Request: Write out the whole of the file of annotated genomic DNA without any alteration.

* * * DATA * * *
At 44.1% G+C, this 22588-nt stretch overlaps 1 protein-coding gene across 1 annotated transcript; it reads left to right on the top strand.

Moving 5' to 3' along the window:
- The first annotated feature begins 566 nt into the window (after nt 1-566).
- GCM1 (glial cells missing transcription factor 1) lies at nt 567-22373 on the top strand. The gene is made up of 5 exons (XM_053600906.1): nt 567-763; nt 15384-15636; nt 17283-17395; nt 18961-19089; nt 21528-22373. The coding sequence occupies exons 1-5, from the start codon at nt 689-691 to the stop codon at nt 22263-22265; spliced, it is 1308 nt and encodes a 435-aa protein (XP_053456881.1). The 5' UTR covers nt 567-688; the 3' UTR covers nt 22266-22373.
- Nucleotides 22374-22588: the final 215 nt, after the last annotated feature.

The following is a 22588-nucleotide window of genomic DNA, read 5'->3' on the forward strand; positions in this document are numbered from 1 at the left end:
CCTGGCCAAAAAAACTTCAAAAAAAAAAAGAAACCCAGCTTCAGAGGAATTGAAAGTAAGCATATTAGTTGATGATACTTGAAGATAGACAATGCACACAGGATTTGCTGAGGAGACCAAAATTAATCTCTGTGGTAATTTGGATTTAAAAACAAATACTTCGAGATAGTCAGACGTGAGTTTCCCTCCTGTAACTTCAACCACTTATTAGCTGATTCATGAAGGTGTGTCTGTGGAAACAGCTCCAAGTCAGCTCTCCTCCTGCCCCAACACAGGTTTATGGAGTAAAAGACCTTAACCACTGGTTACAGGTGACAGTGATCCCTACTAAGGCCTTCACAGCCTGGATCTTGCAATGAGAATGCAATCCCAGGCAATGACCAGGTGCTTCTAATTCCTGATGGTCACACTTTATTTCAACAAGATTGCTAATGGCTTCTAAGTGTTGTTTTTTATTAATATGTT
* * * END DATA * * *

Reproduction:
At 44.1% G+C, this 22588-nt stretch overlaps 1 protein-coding gene across 1 annotated transcript; it reads left to right on the top strand.

Moving 5' to 3' along the window:
- The first annotated feature begins 566 nt into the window (after nt 1-566).
- GCM1 (glial cells missing transcription factor 1) lies at nt 567-22373 on the top strand. The gene is made up of 5 exons (XM_053600906.1): nt 567-763; nt 15384-15636; nt 17283-17395; nt 18961-19089; nt 21528-22373. The coding sequence occupies exons 1-5, from the start codon at nt 689-691 to the stop codon at nt 22263-22265; spliced, it is 1308 nt and encodes a 435-aa protein (XP_053456881.1). The 5' UTR covers nt 567-688; the 3' UTR covers nt 22266-22373.
- Nucleotides 22374-22588: the final 215 nt, after the last annotated feature.

The following is a 22588-nucleotide window of genomic DNA, read 5'->3' on the forward strand; positions in this document are numbered from 1 at the left end:
CCTGGCCAAAAAAACTTCAAAAAAAAAAAGAAACCCAGCTTCAGAGGAATTGAAAGTAAGCATATTAGTTGATGATACTTGAAGATAGACAATGCACACAGGATTTGCTGAGGAGACCAAAATTAATCTCTGTGGTAATTTGGATTTAAAAACAAATACTTCGAGATAGTCAGACGTGAGTTTCCCTCCTGTAACTTCAACCACTTATTAGCTGATTCATGAAGGTGTGTCTGTGGAAACAGCTCCAAGTCAGCTCTCCTCCTGCCCCAACACAGGTTTATGGAGTAAAAGACCTTAACCACTGGTTACAGGTGACAGTGATCCCTACTAAGGCCTTCACAGCCTGGATCTTGCAATGAGAATGCAATCCCAGGCAATGACCAGGTGCTTCTAATTCCTGATGGTCACACTTTATTTCAACAAGATTGCTAATGGCTTCTAAGTGTTGTTTTTTATTAATATGTT